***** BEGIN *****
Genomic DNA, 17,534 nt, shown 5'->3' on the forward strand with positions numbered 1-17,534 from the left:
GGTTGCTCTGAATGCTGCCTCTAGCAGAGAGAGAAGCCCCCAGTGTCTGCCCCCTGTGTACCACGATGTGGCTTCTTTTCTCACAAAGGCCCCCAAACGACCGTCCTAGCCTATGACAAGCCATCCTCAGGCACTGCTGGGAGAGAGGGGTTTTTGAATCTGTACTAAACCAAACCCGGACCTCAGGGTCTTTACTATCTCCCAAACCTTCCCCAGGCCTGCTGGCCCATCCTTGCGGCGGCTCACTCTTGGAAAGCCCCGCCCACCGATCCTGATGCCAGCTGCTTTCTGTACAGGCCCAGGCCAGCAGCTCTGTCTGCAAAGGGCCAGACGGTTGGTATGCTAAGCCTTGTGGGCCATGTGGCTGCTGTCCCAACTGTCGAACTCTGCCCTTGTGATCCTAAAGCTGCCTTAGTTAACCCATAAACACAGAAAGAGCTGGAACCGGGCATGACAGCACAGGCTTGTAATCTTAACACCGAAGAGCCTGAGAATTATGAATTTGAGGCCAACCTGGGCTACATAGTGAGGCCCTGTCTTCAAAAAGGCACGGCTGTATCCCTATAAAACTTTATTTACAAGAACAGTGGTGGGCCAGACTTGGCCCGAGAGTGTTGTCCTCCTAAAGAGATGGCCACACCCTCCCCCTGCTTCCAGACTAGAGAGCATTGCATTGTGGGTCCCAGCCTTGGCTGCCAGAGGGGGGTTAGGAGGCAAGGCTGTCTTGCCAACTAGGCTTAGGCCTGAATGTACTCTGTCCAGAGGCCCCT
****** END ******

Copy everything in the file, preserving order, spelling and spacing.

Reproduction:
Genomic DNA, 17,534 nt, shown 5'->3' on the forward strand with positions numbered 1-17,534 from the left:
GGTTGCTCTGAATGCTGCCTCTAGCAGAGAGAGAAGCCCCCAGTGTCTGCCCCCTGTGTACCACGATGTGGCTTCTTTTCTCACAAAGGCCCCCAAACGACCGTCCTAGCCTATGACAAGCCATCCTCAGGCACTGCTGGGAGAGAGGGGTTTTTGAATCTGTACTAAACCAAACCCGGACCTCAGGGTCTTTACTATCTCCCAAACCTTCCCCAGGCCTGCTGGCCCATCCTTGCGGCGGCTCACTCTTGGAAAGCCCCGCCCACCGATCCTGATGCCAGCTGCTTTCTGTACAGGCCCAGGCCAGCAGCTCTGTCTGCAAAGGGCCAGACGGTTGGTATGCTAAGCCTTGTGGGCCATGTGGCTGCTGTCCCAACTGTCGAACTCTGCCCTTGTGATCCTAAAGCTGCCTTAGTTAACCCATAAACACAGAAAGAGCTGGAACCGGGCATGACAGCACAGGCTTGTAATCTTAACACCGAAGAGCCTGAGAATTATGAATTTGAGGCCAACCTGGGCTACATAGTGAGGCCCTGTCTTCAAAAAGGCACGGCTGTATCCCTATAAAACTTTATTTACAAGAACAGTGGTGGGCCAGACTTGGCCCGAGAGTGTTGTCCTCCTAAAGAGATGGCCACACCCTCCCCCTGCTTCCAGACTAGAGAGCATTGCATTGTGGGTCCCAGCCTTGGCTGCCAGAGGGGGGTTAGGAGGCAAGGCTGTCTTGCCAACTAGGCTTAGGCCTGAATGTACTCTGTCCAGAGGCCCCT